During this time however I had the privilege of meeting Rear Admiral Ramon A. Alcaraz, Philippine Navy (Retired) for research on the history of the Philippine Marines. "Ka Monching" as he would be called by his friends was one of the Q-boat officers during WW2. He was the Commanding Officer of Q-112, Abra from the begining of the war till he had to scuttle the torpedo boat when they attempted to escape from Bataan.
Armed with more specific information, we found out that the Thorneycrofft company had manufactured Torpedo boats that had a "step" planing hull.
The torpedoes were launched from the stern of the boat. These were designed to engage the "Dreadnaught" type battleships that had become the epitome of seapower at the turn of the century. The percived threat from these fast (45 knots) small and agile boats were serious enough that a class of warship was developed to counter them and protect the battleships. These were the torpedo boat destroyers, that eventually became the ships we know as "Destroyers".
To conceal the purpose of these Torpedo boats, the Royal Navy designated them as "Coastal Motor Boats" (CMB) to disguise their purpose from enemy intelligence, similarly as describing the tracked armored machinegun carrying vehicle as a "tank" ( as its armor was fabricated like a water tank).
Now searching for Coastal Motor Boats, we found 3 in museums, some scale models and drawings. But nothing closer to the Philippines' Q-boats.
With this information in hand we returned to see "Commodore Alcaraz" another title of Ka Monching when he was in Command of the Philippine Fleet. He was pleasantly supprised about our discovery. But we were more in awe at Ka Monchings' detailed recollection about the Off Shore Patrol.
The 1935 National Defense Act that was "signed off" by the Military Advisor to the Commonwealth of the Philippines General Douglas MacArthur. Stipulated a fleet of "mosquito boats" a nickname for the torpedo boats from the sound of their engines when running at speed. These were ordered from England as there were no torpedo boats being manufactured in the US at the time. The first boat that was delivered was a 55ft. vessel. The second was a 65ft. version both were powered by two Thorneycofft V12 engines. And a "cruising engine" was also provided that allowed the boats to travel at 15 knots in scielence. (Early stealth technology?). But since England declared war with Germany, no further boats would be sent to the Philippines even if these had been paid for.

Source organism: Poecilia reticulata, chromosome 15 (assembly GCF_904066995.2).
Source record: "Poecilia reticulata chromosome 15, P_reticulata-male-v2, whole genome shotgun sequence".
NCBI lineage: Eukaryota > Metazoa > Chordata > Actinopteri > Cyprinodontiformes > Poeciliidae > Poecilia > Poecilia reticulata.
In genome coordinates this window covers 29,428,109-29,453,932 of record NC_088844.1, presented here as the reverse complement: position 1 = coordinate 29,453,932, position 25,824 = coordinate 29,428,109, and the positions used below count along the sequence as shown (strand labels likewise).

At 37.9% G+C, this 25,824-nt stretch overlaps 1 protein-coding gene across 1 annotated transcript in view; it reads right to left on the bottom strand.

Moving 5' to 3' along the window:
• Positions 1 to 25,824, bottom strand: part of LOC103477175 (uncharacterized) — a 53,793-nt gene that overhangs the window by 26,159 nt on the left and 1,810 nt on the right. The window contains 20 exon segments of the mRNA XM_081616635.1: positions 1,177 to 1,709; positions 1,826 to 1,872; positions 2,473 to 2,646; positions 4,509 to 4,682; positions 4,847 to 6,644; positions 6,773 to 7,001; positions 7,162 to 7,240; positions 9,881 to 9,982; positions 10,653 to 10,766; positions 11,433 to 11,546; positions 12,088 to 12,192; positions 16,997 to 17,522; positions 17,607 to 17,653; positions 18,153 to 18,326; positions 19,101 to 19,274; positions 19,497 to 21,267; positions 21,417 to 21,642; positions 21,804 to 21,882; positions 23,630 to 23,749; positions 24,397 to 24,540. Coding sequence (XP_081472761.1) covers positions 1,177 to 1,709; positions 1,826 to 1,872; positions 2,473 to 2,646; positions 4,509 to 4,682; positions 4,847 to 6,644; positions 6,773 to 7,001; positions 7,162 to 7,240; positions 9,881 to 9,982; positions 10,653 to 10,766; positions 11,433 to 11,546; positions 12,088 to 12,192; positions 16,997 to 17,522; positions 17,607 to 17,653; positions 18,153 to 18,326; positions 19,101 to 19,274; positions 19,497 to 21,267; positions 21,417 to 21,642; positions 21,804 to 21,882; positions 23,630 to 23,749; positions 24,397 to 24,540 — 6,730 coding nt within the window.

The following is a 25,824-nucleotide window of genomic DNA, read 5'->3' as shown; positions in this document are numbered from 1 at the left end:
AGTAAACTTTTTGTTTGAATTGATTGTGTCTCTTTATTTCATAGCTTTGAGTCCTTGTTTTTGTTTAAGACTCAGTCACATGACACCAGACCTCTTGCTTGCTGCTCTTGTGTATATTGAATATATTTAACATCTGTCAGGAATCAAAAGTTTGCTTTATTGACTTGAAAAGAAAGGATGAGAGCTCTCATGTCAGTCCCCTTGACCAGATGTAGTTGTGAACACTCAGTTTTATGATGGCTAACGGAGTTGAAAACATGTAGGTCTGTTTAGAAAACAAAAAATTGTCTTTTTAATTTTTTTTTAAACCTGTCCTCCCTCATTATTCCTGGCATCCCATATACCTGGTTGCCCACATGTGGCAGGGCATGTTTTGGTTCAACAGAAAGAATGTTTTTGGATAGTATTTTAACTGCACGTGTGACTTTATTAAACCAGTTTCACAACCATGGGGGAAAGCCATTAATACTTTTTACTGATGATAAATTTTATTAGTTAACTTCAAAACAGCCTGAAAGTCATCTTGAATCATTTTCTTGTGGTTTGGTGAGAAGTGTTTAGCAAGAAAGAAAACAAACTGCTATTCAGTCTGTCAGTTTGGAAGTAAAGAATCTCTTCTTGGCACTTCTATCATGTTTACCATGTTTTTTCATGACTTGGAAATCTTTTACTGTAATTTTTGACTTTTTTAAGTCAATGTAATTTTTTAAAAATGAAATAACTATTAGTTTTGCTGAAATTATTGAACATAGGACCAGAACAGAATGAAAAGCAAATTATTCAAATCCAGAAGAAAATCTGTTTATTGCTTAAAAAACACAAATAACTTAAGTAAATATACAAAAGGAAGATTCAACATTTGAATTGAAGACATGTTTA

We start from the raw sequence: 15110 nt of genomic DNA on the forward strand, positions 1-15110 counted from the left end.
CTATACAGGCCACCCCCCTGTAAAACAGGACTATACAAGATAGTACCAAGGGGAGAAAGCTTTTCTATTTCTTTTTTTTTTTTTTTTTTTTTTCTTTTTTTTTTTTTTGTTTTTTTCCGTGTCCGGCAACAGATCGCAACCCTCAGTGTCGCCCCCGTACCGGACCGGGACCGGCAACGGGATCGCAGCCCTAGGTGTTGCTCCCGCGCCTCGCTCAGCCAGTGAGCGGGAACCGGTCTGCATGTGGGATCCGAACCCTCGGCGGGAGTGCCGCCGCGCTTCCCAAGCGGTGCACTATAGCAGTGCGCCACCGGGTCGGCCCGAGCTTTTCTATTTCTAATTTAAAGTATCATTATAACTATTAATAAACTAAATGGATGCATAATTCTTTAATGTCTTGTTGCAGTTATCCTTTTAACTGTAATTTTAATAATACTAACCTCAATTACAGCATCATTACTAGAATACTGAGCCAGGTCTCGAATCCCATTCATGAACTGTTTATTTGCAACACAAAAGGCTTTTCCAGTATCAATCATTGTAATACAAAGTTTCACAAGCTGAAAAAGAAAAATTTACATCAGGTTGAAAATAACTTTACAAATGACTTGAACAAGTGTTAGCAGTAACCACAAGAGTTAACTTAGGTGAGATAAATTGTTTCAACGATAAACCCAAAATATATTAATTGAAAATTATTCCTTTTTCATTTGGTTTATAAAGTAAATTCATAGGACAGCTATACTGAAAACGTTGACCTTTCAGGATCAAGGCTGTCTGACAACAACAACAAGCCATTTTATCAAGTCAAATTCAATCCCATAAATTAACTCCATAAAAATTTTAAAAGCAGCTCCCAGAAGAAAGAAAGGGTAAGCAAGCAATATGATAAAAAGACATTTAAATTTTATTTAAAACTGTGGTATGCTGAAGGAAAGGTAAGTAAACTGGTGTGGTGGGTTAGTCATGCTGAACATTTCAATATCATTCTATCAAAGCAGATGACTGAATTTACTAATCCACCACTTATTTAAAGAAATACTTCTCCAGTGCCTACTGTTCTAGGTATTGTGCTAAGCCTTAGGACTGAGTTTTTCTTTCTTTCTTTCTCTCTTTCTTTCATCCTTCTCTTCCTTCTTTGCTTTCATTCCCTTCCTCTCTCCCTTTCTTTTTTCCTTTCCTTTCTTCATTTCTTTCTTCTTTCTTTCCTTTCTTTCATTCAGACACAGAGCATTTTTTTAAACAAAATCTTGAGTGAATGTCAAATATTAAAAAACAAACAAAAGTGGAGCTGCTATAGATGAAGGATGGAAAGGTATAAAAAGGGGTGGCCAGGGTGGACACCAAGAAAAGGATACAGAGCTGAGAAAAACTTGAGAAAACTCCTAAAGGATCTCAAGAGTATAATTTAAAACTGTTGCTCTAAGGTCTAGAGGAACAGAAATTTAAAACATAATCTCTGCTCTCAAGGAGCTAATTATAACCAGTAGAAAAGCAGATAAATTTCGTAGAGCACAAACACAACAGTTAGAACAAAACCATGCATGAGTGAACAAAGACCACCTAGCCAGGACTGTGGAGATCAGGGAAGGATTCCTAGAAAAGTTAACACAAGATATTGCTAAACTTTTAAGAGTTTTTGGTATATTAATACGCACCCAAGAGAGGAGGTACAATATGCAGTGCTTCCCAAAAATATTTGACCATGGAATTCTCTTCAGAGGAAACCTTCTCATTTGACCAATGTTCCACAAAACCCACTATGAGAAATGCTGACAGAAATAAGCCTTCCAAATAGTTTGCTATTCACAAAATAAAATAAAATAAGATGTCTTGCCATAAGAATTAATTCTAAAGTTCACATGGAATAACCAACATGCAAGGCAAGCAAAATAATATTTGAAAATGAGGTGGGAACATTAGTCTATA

Instead there was an attempt to fabricate the 55ft. CMB in the Philippines using locally available lumber. The first and only attempt was Q 113, which performed much better than it English built sister. The designation "Q" according to Ka Monching was possibly a means of MacArthur to flatter his "Kumpare" President of the Philippine Commonwealth Manuel Quezon.
"Q" for Quezon.
But another supprise was yet to appear. Our search led to the British Military Powerboat Trust, in South Hampton, England. Among the boats in their care was CMB 331. Rescued from being a derlict houseboat and a planned restoration with one of the Thorneycrofft descendants, CMB 331 was originally manufactured for the Commonwealth Government of the Philippines. When WW2 started the Royal Navy took possesion of all the boats for export to use them in defense against the likely German invasion. CMB 331 is the only surviving example of its type. The Imperial War Museum has the examples of the 40 foot and 65 foot CMBs of WW1. With our continued correspondence with the British Military Powerboat Trust(BMPT), Ka Monching was invited to attend their Annual General Meeting in September 2003. He was asked to present his experience as a Commanding Officer of a sistership of the Trust's CMB.
This also helped the BMPT raise interest in their efforts to begin the restoration of CMB 331 to operational status. They later recieved a Heritage Lottery Grant to help in this project.
Fast forward to present day. We have recieved copies of photographs of Q-112 from the collection of the MacArthur Memorial in Norfolk, Virgina. And we followed a lead to obtain a copy of Life Magazine issue 9 February 1942, that featured an article and photographs of Carl Mydans. The story was about the success of US Navy PT Boat Commanding Officers, Lt. Bulkely, and LTJG. Cox. But the photographs of the PT boats are that of the Philippine Army Off Shore Patrol "Q-boats".
And as usual "Ka Monching" pulls another gem from his files; "Carl Mydans the Life Magazine photographer, was on my boat, Q-112 taking photographs while were running around Manila Bay." He passed away last year(2004), but his son Seth Mydans may still have access to the photos that he took of the Q-boats," Ka Monching said. "I belive there are more pictures than these we see in this issue of Life Magazine." he added.
We shall pursue this new lead on the Q-boats. We looked again at those poor quality photographs I mentioned in the early Philippine Navy history books. They were the same ones taken by Carl Mydans, and several more...perhaps they still exist in the negative files.
By Franz Tinio-Lopezhttp://www.reocities.com/pmcmssr